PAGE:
Just curious to know, how could a Mechanical/Industrial Engineering degree, and an IT degree (one of them) lead to a job in the computer software industry?
I'm David, a rising, college sophomore, who is majoring in Information Technology. Although I'm thinking about becoming a future web developer/employee for either the internet, or online media industry, I am still curious in learning more about how different fields of engineering can benefit each other, and how IT fits in as well. #software-industry
Don't be afraid to incorporate all those fields of interest to some degree, because in today's manufacturing and design of computers, they are all very much integrated. You will not only be dealing with software, but firmware and hardware too, especially when it comes to designing and building a complete system.
If you are an innovator by nature, be advised that not everyone you will meet will appreciate your bright ideas. There is still much "not invented here" mentality as well as egoists who can't stand to have their work examined for improvements. Tread carefully, but don't keep your light under a bushel.
Synergies is the word. What are the synergies between software engineering and mechanical engineering?
Plenty. General Electric makes huge machines like locomotives and turbines. They just opened a software center someplace in the California Bay Area to figure out how to use software to make those machines work better.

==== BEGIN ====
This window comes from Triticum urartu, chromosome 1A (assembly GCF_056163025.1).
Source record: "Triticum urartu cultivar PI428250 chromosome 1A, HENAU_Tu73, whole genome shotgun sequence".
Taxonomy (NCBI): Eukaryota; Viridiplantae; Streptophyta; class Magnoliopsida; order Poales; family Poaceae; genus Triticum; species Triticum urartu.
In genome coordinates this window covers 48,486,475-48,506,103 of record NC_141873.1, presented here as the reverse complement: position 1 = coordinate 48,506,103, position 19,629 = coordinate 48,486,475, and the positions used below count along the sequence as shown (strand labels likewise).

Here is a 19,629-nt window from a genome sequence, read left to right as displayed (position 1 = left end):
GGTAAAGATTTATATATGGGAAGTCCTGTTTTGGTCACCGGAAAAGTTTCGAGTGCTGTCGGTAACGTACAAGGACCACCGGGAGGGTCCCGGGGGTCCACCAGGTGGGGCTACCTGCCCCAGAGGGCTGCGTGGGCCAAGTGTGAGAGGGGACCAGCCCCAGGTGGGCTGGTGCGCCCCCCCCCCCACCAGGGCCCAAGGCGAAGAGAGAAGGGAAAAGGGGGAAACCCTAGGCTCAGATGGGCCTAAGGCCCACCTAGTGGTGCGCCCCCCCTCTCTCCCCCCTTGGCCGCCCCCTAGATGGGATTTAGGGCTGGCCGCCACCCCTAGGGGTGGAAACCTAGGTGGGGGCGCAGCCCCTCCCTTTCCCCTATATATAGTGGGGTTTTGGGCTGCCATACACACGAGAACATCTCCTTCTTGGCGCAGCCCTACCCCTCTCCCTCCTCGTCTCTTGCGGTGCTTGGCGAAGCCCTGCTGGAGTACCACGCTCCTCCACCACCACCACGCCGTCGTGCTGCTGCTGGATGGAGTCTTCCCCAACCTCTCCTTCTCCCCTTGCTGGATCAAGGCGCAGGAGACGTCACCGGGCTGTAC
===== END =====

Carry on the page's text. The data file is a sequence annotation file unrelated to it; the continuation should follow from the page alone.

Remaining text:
Airplanes, helicopters. Airbus makes fly-by-wire control systems for their airliners. It's actually fly-by-software.
Watch car commercials. Do you see those demos of self-parking cars? That comes from a merger of software and mechanical engineering. Carry that a little further to Tesla's driver-assistance feature set and to self-driving cars, and you see a future in that field spanning at least half a century. And software-driven engine controllers are in pretty much every jalopy made after about 1992. Look at the Volkswagen diesel-engine controller scandal for example.
Heating and air conditioning, especially the control systems, are made from mechanical + software engineering.
You can do this yourself. Get a Raspberry pi and a robot kit, and mess around!
It's certainly understandable that you might be anxious about receiving criticism, especially if you are an innovator. It's easy to say, "just ignore them when you know you're right.", but the reality is we are all sensitive to critiques. One must grow a thicker skin with each turn of the Earth around the sun. As we get older and become more a part of the DOING society, our risk of being put down increases. Each of us must develop mental toughness through meditation, just plain self-talk, writing in a journal and basically doing what you think is the right thing all the time.
Be sure you document EVERYTHING you do on the job in your own personal file. Be sure to include comments and input from others in your sphere. Periodically review that daily journal and look for patterns or high/low points that can be addressed. We all are, after all, on our own.
I hope that helped.